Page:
Reading too much bad news on the internet and social media? It could be bad for your mental health.
There’s been a lot going on in the world recently. And whether it’s the ongoing effects of COVID, the rising cost of living and fuel, the Ukraine war, racial issues, or climate change, sometimes it seems there’s very little good news out there.
Yes, we may live in a relatively peaceful corner of the world – and many of the events we read about may be way beyond our control – but it’s difficult not to be concerned as we scroll through the internet reading article after article of bad news. So much so that there’s now a word for it in the dictionary. Doomscrolling.
What is doomscrolling?
Doomscrolling is a habit that entails slipping into a harmful and compulsive cycle of reading negative news stories and posts on social media.
Although it’s always been present in our lives to some extent, this habit really came to the fore during lockdown, as millions of us scoured the internet for the latest news – possibly in the hope that it might be good.
Sadly, it rarely was. Worse still, doomscrolling itself has now been linked to anxiety, stress and depression.
What does it do to us?
Overuse of social media has long been known to negatively impact our mental health, triggering damaging comparison of ourselves to what others are doing, and often increasing our sense of isolation.1 The very opposite of social, in fact.
Add to this mix a continuing cycle of stories about death, disease and violence, and you begin to see the potential detriment to our mental health. In fact, the effects of doomscrolling can be highly serious for many reasons, especially when our mental state is already fragile.
Firstly, it reinforces all the negative thoughts and emotions we may be having, while encouraging us to keep scrolling to confirm those feelings – thus keeping us feeling down.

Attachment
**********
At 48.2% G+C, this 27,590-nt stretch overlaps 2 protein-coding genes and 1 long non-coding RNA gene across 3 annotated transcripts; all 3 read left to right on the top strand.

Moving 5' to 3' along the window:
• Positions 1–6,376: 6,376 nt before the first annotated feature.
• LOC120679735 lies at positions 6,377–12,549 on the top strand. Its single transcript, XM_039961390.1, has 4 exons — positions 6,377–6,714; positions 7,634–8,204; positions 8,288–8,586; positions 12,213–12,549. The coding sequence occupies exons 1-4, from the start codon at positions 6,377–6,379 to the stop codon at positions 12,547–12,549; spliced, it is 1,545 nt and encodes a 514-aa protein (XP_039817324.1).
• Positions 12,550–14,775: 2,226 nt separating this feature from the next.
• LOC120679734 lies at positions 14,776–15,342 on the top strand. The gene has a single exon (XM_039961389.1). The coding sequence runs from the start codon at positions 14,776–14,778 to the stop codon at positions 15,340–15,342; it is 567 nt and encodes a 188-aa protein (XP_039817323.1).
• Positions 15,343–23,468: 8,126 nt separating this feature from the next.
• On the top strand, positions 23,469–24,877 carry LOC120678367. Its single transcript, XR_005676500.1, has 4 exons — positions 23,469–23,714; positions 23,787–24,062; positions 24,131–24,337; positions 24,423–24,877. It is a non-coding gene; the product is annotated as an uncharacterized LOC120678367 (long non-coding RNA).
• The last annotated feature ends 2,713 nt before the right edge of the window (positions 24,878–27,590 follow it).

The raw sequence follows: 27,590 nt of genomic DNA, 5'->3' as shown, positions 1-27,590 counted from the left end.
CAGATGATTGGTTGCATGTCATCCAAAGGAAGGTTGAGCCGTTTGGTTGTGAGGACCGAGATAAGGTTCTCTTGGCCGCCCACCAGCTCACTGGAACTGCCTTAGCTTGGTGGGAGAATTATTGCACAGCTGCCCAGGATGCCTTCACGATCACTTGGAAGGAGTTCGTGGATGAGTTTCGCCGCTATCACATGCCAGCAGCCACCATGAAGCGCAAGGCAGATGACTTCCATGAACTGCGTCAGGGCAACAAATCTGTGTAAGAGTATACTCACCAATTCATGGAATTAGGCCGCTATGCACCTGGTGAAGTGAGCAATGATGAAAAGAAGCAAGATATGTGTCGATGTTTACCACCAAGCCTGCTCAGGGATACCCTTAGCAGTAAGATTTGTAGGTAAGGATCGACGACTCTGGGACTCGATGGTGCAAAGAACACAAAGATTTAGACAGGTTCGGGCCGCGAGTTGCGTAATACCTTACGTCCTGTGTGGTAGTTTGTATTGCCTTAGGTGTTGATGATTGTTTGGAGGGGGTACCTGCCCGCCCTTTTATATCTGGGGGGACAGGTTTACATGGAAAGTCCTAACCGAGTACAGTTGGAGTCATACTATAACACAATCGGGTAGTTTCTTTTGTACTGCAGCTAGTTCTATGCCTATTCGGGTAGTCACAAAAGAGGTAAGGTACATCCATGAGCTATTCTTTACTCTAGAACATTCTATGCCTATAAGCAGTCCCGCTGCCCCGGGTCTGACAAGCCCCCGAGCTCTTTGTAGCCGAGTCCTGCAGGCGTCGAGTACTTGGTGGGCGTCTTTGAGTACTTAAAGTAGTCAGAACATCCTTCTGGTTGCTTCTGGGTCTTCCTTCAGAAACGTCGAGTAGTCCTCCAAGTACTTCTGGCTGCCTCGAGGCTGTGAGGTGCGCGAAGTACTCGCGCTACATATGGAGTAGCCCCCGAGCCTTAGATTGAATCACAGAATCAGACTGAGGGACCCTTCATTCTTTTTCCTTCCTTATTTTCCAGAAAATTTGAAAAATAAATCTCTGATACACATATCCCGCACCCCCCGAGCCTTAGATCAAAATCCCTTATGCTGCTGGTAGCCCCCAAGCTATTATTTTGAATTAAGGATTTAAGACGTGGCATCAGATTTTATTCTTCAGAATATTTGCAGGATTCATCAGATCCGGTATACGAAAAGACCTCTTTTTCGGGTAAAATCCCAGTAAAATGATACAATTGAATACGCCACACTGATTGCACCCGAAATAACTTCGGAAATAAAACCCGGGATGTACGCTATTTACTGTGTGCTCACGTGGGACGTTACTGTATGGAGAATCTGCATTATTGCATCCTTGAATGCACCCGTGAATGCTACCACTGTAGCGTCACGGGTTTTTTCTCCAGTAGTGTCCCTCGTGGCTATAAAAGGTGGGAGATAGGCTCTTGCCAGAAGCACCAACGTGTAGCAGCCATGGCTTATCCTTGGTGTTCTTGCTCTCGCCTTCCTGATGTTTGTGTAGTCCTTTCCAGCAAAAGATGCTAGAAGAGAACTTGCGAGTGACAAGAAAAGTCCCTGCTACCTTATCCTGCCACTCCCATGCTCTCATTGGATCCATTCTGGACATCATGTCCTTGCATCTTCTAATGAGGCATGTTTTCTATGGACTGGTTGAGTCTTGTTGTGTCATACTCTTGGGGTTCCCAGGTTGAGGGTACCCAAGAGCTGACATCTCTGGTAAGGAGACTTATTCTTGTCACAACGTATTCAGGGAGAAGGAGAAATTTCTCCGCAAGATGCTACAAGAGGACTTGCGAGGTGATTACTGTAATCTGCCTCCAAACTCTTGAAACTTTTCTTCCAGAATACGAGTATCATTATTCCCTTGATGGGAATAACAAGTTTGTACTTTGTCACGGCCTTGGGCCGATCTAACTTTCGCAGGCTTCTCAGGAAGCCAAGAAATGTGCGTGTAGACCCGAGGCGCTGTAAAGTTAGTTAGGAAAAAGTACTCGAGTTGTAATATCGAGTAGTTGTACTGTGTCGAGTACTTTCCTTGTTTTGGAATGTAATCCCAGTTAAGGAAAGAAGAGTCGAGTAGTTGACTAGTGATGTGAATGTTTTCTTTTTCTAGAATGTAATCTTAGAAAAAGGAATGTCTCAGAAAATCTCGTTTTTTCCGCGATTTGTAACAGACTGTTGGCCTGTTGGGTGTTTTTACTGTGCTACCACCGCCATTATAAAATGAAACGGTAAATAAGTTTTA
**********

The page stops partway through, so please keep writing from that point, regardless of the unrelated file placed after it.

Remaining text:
It also increases panic and worry, which in turn can interfere with sleep patterns. And medically speaking, too much time on social media can trigger increased release of cortisol and adrenalin, the stress hormones.
But if you’re starting to think that all this bad news risks turning this article into another part of your doomscrolling, the good news is that there are certain things you can do to help curb this harmful habit.
How to protect yourself
Simply being aware that you are prone to doomscrolling can be considered a positive first step. But if you’d like to go further, you might want to consider the following:
1) Set limits
Create boundaries by limiting the amount of time you spend every day reading the news or scouring social media. For example, you could restrict yourself to using your phone only during lunchtime, or for 15 minutes after meals. Maybe even set a timer so you don’t go over your allotted slot. It’s all about willpower really.
2) Detox your phone
It’s much easier to ignore your phone when it stops making noises or vibrating constantly. So turn off notifications and alerts where possible, and remove those timewasting apps that eat into your day. It might also free up your time to do the things you really love doing.
3) No phones in the bedroom
It may be a handy alarm clock, but plugging your phone in next to your bed can often prove too much of a temptation, especially just before bedtime. If you can, keep your phone in another room – or at the very least out of reach. And invest in a good old-fashioned alarm clock instead.
4) Be mindful
If you do still find yourself doomscrolling, try to live in the present. Be aware of how each article or post makes you feel, and ask yourself what you’re really looking for. If you want to know specific details, find them out then shut things down. That way, you won’t fall down a rabbit hole just for the sake of it.
5) Focus on the positive
Staying in touch with family and friends can be a real positive of the internet – within reason. But remember, most of us only present our best selves on social media, and what you see doesn’t always reflect the truth. Similarly, try to focus more on good news articles, rather than the doom and gloom of most major headlines. Bad news sells, after all.
6) Take a break from tech
Last but by no means least, try stepping away from your tech as much as you can. Instead, do something analogue you enjoy like taking a walk, playing with a pet, reading a book or meeting up with friends and whānau. It’ll put you in a much more positive frame of mind.
These are just a few suggestions on how to curb your doomscrolling. If you’re still finding it difficult to detach from your phone, you might want to consider getting professional medical help from your GP, or other qualified health professional.